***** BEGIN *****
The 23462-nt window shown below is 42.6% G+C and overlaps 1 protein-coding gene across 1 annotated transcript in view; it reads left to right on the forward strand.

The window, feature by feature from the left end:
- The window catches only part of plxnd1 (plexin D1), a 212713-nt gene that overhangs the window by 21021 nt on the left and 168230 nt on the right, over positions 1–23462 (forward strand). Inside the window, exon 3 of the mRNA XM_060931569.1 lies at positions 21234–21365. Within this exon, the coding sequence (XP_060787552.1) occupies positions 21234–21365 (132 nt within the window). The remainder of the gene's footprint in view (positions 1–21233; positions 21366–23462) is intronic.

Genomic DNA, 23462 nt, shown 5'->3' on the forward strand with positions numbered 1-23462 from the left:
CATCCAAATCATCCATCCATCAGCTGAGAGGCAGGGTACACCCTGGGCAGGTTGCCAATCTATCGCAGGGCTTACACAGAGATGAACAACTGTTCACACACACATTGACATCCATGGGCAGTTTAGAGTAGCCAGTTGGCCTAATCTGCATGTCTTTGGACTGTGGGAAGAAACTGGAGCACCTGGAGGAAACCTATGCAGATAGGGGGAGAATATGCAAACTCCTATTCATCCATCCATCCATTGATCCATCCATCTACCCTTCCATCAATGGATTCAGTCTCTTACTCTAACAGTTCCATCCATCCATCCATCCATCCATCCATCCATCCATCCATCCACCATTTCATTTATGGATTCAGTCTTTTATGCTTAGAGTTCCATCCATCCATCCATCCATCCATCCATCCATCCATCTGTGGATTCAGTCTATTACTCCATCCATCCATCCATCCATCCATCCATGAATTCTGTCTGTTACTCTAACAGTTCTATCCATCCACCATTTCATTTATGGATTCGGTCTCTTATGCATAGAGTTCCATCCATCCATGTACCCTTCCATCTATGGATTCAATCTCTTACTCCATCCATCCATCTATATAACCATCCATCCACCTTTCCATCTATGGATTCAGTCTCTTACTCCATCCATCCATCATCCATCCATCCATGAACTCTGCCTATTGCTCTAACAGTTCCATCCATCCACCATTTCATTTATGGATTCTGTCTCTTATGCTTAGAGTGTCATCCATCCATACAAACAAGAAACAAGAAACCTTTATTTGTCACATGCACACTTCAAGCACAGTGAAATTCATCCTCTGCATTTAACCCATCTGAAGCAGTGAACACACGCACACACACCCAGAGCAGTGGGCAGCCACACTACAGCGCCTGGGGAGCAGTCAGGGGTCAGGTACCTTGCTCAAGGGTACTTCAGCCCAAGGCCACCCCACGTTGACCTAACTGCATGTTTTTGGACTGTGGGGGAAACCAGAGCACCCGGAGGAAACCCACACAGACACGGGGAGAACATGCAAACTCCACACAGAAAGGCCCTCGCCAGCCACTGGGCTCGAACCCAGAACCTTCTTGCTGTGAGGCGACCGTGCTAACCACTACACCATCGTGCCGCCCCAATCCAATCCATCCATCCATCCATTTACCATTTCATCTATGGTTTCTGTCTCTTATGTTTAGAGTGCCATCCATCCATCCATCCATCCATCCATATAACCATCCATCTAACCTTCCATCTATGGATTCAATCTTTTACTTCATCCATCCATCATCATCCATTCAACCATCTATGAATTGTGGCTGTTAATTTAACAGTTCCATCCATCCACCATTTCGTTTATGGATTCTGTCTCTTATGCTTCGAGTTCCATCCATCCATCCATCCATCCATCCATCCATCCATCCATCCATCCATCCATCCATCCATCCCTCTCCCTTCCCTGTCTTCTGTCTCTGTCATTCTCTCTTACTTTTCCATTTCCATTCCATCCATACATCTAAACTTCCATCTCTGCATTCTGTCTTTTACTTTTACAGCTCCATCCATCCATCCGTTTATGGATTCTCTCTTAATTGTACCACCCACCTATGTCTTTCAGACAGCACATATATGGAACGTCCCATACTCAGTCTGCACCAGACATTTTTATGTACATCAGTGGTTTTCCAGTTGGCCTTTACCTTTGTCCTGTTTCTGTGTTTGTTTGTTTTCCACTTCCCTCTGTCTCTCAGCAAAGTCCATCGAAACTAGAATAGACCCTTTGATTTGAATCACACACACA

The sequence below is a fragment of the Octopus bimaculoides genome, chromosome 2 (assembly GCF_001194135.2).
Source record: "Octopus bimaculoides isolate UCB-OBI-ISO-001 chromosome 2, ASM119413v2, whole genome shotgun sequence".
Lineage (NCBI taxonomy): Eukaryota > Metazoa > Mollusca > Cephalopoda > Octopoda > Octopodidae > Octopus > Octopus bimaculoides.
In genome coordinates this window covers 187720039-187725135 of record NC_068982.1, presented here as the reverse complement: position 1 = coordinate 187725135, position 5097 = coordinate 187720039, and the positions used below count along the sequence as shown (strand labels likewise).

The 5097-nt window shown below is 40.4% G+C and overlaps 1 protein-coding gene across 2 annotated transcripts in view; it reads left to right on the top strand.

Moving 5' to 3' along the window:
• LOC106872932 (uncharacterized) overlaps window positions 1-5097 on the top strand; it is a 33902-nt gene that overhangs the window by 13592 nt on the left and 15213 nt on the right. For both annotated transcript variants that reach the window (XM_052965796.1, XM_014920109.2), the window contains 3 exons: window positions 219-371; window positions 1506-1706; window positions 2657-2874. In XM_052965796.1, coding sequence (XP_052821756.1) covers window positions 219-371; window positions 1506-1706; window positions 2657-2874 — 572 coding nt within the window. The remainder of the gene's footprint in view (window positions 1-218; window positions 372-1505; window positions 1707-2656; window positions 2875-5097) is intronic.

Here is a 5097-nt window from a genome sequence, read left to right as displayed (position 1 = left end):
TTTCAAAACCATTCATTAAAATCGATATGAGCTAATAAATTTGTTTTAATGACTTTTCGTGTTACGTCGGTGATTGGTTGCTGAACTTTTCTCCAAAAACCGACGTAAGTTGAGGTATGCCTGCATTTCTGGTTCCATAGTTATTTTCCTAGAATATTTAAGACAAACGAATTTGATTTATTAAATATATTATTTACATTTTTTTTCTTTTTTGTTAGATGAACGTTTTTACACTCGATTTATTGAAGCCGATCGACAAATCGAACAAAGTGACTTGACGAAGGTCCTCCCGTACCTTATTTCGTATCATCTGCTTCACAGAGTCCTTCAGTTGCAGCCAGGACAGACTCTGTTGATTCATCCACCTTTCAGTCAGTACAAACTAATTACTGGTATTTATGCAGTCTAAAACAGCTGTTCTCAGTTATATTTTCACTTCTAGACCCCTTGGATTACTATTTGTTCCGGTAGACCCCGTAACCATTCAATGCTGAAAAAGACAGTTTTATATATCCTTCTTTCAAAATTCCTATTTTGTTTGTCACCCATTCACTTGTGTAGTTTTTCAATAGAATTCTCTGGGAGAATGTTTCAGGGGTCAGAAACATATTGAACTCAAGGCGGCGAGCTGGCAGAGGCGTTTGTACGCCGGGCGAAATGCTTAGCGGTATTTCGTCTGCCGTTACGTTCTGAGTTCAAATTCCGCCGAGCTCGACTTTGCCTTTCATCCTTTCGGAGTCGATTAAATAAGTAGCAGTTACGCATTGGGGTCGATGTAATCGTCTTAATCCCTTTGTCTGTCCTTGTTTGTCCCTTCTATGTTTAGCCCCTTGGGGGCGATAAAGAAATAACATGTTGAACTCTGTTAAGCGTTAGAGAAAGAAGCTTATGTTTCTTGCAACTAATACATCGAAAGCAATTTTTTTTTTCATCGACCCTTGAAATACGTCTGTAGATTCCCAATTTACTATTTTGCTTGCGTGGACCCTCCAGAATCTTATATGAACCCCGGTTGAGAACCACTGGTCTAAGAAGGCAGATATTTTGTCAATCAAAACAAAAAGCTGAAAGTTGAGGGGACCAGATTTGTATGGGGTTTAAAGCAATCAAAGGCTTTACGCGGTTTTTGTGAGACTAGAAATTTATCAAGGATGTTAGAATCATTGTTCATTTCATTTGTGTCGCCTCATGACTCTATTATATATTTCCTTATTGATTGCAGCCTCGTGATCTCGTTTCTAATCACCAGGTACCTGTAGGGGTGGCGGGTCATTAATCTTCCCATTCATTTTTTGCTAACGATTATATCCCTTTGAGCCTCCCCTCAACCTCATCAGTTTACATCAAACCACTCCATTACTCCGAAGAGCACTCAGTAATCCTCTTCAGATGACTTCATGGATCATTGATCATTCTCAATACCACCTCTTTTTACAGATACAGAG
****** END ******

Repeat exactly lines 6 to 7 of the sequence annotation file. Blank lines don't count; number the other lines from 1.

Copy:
The sequence below is a fragment of the Octopus bimaculoides genome, chromosome 2 (assembly GCF_001194135.2).
Source record: "Octopus bimaculoides isolate UCB-OBI-ISO-001 chromosome 2, ASM119413v2, whole genome shotgun sequence".